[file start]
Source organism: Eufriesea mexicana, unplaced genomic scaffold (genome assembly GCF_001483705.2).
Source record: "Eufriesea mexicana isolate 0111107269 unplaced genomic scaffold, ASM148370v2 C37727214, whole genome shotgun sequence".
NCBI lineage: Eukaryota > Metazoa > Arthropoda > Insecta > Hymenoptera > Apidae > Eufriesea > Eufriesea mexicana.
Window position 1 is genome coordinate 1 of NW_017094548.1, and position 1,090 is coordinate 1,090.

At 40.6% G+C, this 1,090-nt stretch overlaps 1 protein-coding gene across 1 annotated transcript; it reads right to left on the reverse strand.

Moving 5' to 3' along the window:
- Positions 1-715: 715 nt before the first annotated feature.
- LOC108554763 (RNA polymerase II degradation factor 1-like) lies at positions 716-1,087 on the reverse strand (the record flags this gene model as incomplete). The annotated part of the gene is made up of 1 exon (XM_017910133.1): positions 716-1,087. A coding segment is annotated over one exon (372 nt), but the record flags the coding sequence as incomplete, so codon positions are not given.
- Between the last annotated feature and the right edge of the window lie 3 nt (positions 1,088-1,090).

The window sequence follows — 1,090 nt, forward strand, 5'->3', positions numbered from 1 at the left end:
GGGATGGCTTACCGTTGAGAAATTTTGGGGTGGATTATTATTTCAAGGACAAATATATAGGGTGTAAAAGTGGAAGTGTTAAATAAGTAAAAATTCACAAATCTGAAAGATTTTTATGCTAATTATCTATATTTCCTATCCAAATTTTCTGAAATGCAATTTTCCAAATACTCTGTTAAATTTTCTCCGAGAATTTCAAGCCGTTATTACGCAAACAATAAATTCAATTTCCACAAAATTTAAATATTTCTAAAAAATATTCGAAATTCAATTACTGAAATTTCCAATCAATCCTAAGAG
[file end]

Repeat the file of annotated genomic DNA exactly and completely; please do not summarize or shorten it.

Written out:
Source organism: Eufriesea mexicana, unplaced genomic scaffold (genome assembly GCF_001483705.2).
Source record: "Eufriesea mexicana isolate 0111107269 unplaced genomic scaffold, ASM148370v2 C37727214, whole genome shotgun sequence".
NCBI lineage: Eukaryota > Metazoa > Arthropoda > Insecta > Hymenoptera > Apidae > Eufriesea > Eufriesea mexicana.
Window position 1 is genome coordinate 1 of NW_017094548.1, and position 1,090 is coordinate 1,090.

At 40.6% G+C, this 1,090-nt stretch overlaps 1 protein-coding gene across 1 annotated transcript; it reads right to left on the reverse strand.

Moving 5' to 3' along the window:
- Positions 1-715: 715 nt before the first annotated feature.
- LOC108554763 (RNA polymerase II degradation factor 1-like) lies at positions 716-1,087 on the reverse strand (the record flags this gene model as incomplete). The annotated part of the gene is made up of 1 exon (XM_017910133.1): positions 716-1,087. A coding segment is annotated over one exon (372 nt), but the record flags the coding sequence as incomplete, so codon positions are not given.
- Between the last annotated feature and the right edge of the window lie 3 nt (positions 1,088-1,090).

The window sequence follows — 1,090 nt, forward strand, 5'->3', positions numbered from 1 at the left end:
GGGATGGCTTACCGTTGAGAAATTTTGGGGTGGATTATTATTTCAAGGACAAATATATAGGGTGTAAAAGTGGAAGTGTTAAATAAGTAAAAATTCACAAATCTGAAAGATTTTTATGCTAATTATCTATATTTCCTATCCAAATTTTCTGAAATGCAATTTTCCAAATACTCTGTTAAATTTTCTCCGAGAATTTCAAGCCGTTATTACGCAAACAATAAATTCAATTTCCACAAAATTTAAATATTTCTAAAAAATATTCGAAATTCAATTACTGAAATTTCCAATCAATCCTAAGAG